Wasted potential of The Turing Test

Oct. 13, 2019

Gaming Pontification 

I’ve been playing the Turing Test recently. No, not the test of machine intelligence, the game named after it. Basically, the name is kinda fun, but the rest of it is not brilliant. It’s a Portal-esque puzzle game (wander rooms with tool, manipulate stuff and get out of room, even down to the “activate door with powerlines” thing), minus the humour.

Now the plot (such as I’ve seen so far) is that your character (Ava Turing) gets woken up by the base AI saying “I can’t contact the rest of the crew, please go and look” and you have to get through the puzzles to get to them. The dialog then later describes the rooms as “Turing Tests” and claims they’ve been made by the crew for reasons unknown (ominous, etc), and you should get through them to find them. Now, barring the obvious double meanings (tests for someone called Turing, as opposed to machine intelligence tests), they’re not Turing Tests. Not even slightly, and that’s one of the reasons I stopped playing. I’ve however realised since that there’s a much better game idea buried in there…

So, here’s the idea: you have again a sort of puzzle room game. Except, there’s a dumbed-down solver AI for these being applied to them, which after you’ve gone through a few tutorial levels gets activated, and then the two of you solve puzzles together. Basic idea is the solver does all the easy stuff, and then it gets stumped at some point, and you have to start messing around with things until it can see a path through. This could be lots of fun for several reasons:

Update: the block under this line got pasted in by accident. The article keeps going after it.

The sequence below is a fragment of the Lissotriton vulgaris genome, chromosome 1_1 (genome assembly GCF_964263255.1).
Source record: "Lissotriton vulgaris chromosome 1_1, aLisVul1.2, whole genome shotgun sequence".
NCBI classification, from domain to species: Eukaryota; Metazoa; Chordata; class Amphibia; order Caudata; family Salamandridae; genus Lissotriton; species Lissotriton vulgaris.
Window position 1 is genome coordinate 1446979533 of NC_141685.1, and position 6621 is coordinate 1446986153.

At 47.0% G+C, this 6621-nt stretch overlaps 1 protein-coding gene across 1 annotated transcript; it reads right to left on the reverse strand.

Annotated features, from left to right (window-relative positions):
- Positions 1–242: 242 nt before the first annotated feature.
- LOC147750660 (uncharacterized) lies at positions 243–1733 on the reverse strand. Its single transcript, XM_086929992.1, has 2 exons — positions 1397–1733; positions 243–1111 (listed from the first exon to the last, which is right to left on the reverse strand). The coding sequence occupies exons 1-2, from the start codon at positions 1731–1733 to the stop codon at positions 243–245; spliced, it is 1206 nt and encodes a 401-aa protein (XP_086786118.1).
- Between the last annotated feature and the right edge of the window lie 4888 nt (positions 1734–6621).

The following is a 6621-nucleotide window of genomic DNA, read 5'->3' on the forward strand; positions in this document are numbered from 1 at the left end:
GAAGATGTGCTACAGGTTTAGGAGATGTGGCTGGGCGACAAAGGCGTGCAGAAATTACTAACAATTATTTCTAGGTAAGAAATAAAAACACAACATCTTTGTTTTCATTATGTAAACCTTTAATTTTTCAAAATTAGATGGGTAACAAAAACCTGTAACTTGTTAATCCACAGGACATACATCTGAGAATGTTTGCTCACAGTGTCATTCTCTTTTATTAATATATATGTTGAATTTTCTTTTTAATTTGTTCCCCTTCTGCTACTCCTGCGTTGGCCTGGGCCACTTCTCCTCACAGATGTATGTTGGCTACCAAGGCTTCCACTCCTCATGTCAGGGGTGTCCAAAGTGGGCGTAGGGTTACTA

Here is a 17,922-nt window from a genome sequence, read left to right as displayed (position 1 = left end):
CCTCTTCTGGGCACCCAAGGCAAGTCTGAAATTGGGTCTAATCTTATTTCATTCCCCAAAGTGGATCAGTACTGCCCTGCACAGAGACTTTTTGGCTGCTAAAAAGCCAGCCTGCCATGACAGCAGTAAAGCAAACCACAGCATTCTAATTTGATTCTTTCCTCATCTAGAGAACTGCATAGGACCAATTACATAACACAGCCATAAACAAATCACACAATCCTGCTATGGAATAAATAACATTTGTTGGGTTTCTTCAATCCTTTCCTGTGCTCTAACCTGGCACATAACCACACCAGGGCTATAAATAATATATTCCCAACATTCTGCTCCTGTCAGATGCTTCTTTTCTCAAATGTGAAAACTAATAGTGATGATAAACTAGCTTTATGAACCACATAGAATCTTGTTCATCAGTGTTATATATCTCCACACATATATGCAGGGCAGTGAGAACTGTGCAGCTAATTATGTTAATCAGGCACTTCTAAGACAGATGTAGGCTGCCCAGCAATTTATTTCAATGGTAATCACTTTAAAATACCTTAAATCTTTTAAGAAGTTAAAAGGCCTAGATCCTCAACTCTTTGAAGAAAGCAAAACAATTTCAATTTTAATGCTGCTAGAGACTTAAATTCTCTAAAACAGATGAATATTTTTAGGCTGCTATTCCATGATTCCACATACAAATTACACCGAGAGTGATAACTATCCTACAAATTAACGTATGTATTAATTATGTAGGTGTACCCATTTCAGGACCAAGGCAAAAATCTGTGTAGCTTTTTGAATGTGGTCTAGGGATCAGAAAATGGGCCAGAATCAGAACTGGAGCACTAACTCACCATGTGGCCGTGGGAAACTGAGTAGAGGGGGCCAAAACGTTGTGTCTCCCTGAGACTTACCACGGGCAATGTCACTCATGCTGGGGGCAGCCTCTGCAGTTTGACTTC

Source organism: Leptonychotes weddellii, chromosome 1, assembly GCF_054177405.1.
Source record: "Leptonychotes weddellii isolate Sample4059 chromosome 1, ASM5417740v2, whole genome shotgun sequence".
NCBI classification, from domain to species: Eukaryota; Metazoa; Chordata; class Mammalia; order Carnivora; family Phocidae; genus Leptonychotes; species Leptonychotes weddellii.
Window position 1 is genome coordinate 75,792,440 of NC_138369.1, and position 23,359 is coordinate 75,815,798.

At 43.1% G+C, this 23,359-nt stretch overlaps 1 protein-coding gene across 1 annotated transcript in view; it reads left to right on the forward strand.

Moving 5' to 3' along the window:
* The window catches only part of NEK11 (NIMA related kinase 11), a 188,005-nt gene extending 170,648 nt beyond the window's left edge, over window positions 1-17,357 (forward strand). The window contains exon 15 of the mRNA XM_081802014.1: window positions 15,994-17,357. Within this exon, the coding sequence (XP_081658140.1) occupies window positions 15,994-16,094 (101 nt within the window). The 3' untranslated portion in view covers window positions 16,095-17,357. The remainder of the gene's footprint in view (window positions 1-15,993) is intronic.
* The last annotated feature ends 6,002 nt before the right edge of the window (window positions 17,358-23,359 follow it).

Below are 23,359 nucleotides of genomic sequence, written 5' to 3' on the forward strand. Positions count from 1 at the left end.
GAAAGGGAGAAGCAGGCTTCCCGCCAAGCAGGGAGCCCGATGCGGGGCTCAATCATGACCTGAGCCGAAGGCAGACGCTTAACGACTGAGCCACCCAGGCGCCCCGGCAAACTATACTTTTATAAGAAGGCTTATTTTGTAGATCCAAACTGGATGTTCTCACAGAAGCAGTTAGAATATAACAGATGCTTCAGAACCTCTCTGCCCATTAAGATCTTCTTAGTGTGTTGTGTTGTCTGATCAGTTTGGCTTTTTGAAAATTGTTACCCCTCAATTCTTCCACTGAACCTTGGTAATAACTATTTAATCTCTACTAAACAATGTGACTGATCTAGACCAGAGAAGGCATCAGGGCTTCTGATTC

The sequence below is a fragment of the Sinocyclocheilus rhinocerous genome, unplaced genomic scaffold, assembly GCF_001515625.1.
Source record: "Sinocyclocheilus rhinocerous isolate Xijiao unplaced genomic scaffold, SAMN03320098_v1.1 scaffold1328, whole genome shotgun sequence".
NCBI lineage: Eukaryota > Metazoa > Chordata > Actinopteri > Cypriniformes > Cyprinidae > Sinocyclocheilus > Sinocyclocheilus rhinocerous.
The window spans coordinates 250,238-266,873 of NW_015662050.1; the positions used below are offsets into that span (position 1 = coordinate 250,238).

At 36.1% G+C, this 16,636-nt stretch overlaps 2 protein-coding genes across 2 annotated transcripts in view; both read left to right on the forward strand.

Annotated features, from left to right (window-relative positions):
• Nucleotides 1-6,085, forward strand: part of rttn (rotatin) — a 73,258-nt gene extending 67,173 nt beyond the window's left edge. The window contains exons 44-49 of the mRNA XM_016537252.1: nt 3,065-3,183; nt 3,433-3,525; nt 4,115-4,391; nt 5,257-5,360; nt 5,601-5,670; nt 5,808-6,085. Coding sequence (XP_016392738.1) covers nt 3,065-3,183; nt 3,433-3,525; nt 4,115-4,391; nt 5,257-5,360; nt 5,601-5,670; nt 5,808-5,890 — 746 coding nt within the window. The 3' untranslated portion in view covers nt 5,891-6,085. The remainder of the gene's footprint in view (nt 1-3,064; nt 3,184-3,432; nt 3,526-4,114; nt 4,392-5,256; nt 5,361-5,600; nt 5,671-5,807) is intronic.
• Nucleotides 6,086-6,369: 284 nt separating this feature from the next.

1. It gets around the puzzle room problem where you know how to solve a room but still have to go through the motions anyways which is a bit boring.
  2. It improves accessibility, in that you can have precision jumping bits and tight timing, without needing the human to be any good at any of that, as that’s a thing the computer could do.
  3. You can then do fun things like improving the AI over time, so that the computer does more of the basic stuff for you, and you get to focus on the actually hard and new problems. Maybe even a mechanism where the only things it’ll do are stuff you’ve shown it before, which helps with the believability.
  4. It’s actually a new idea in a somewhat overused field (Portal was brilliant, the clones not so much)

I’d probably implement this as some sort of dual-control of a robot possibly where the computer shows ghost patterns in the view of options it’s thinking about, and you can swap over to it having control at any point. Maybe also a visual indicator of “computer thinks it can solve the room now”. Of course, you can always do a bit more if you want, or stop the computer at any time if you disagree with it’s choices, etc. Feels kinda like Centaur Chess but for video games.

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